Do you sometimes — or often — feel like you're invisible to others? I felt this way for many years, wondering why others didn't seem to see me or hear me. Then I discovered I was invisible to myself, and that others were treating me the way I was treating myself.
If you are doing any or all of the following, you're making yourself invisible to others.
1. Ignoring yourself.
Do you often ignore your feelings? That's not a good idea, because our feelings are a source of inner guidance, letting us know whether we are taking loving care of ourselves or abandoning ourselves.
When I was ignoring my feelings, I was essentially telling myself that they were not important. When my feelings were not important to me, then they certainly weren't important to others.
When you feel anxious, depressed, hurt, angry, lonely or heartbroken, what do you do? Do you stay up in your head, trying not to feel your feelings? Do you judge yourself for your feelings? Do you turn to food, alcohol, drugs, cigarettes or medications to numb them? Do you turn to activities to avoid your feelings, such as TV, work, shopping or sex? I did many of these self-abandoning behaviors, so it was no wonder that I didn't feel seen, heard or important to others.
While avoiding my feelings with addictions seemed to work for the moment, the long-term result was that I felt alone and abandoned inside. As a result of abandoning myself, I became invisible to myself, which inevitably resulted in being invisible to others.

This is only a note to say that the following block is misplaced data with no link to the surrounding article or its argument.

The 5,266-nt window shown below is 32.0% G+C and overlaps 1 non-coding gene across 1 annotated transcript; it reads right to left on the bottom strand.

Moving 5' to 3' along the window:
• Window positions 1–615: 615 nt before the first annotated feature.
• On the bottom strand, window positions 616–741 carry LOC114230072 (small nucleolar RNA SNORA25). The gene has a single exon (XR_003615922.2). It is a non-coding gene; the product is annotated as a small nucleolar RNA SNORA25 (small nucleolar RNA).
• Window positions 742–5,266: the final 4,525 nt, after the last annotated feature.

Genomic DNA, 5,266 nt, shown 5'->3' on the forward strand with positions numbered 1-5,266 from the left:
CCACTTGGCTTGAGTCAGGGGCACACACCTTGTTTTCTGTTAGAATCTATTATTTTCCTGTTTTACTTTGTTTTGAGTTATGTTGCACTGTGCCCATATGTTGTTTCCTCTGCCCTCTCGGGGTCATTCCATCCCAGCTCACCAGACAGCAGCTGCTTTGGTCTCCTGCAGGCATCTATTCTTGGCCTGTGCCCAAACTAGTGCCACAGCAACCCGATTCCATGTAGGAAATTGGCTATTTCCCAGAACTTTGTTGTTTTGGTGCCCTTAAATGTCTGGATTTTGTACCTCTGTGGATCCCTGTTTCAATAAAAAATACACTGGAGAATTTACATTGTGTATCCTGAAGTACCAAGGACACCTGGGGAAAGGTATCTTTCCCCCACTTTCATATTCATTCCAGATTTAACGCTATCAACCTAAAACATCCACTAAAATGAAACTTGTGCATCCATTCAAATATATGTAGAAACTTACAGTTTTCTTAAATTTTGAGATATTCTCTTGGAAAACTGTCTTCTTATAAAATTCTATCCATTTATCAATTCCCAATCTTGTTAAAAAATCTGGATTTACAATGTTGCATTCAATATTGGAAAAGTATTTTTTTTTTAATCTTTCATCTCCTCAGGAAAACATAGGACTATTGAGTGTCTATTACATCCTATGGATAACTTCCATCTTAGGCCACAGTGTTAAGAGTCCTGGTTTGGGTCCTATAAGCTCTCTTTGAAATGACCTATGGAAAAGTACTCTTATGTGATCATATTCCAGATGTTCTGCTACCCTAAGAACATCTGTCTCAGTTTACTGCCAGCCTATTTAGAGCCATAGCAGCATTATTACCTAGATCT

2. Not advocating for yourself
With my children, I was like a mother lioness, always speaking up for them when I felt they were being treated unjustly by others — including teachers. But I rarely spoke up for myself. I told myself that I could take it and that I didn't want to rock the boat and start a conflict.
Not advocating for myself meant that others didn't need to treat me with caring and respect.
Do you silently endure others’ judgmental, discounting or disrespectful behavior toward you? We train others how to treat us, and by silently allowing yourself to be treated badly, you train others not to treat you with care and respect.
3. Accepting one-way relationships
I used to listen to others talk about themselves for hours, hoping they would ask me about myself — which rarely happened. Of course others loved to be with me because of how well I listened to them, but because I was ignoring myself, they also ignored me.
If you accept one-way relationships, then again, you're training people to ignore you.
I was brought up to be a caretaker — to take care of others' feelings while ignoring my own. I tried constantly to please others in the hopes that they would care about me. But, of course, this never happened, because they were treating me the way I was treating myself.
Are you focused on being nice to others rather than loving to yourself? Do you believe that if you give yourself up — putting yourself aside for others — they will see you as a good person and care about you? Has this worked out well for you?
There's nothing wrong with being a nice person, of course — except when your niceness has an agenda attached. If you're trying to gain others' approval by being nice, then your niceness is a form of control, and will likely backfire. Most people don't like to be controlled and they can easily pick up the energy of a controlling agenda. The result might be that they withdraw and ignore you — the exact opposite of what you want.
When I stopped treating myself as if I were invisible, others' stopped treating me that way. When I learned to love myself, others become far more loving with me.
If you sometimes feel invisible to others, I encourage you to learn to love yourself and see what happens with others!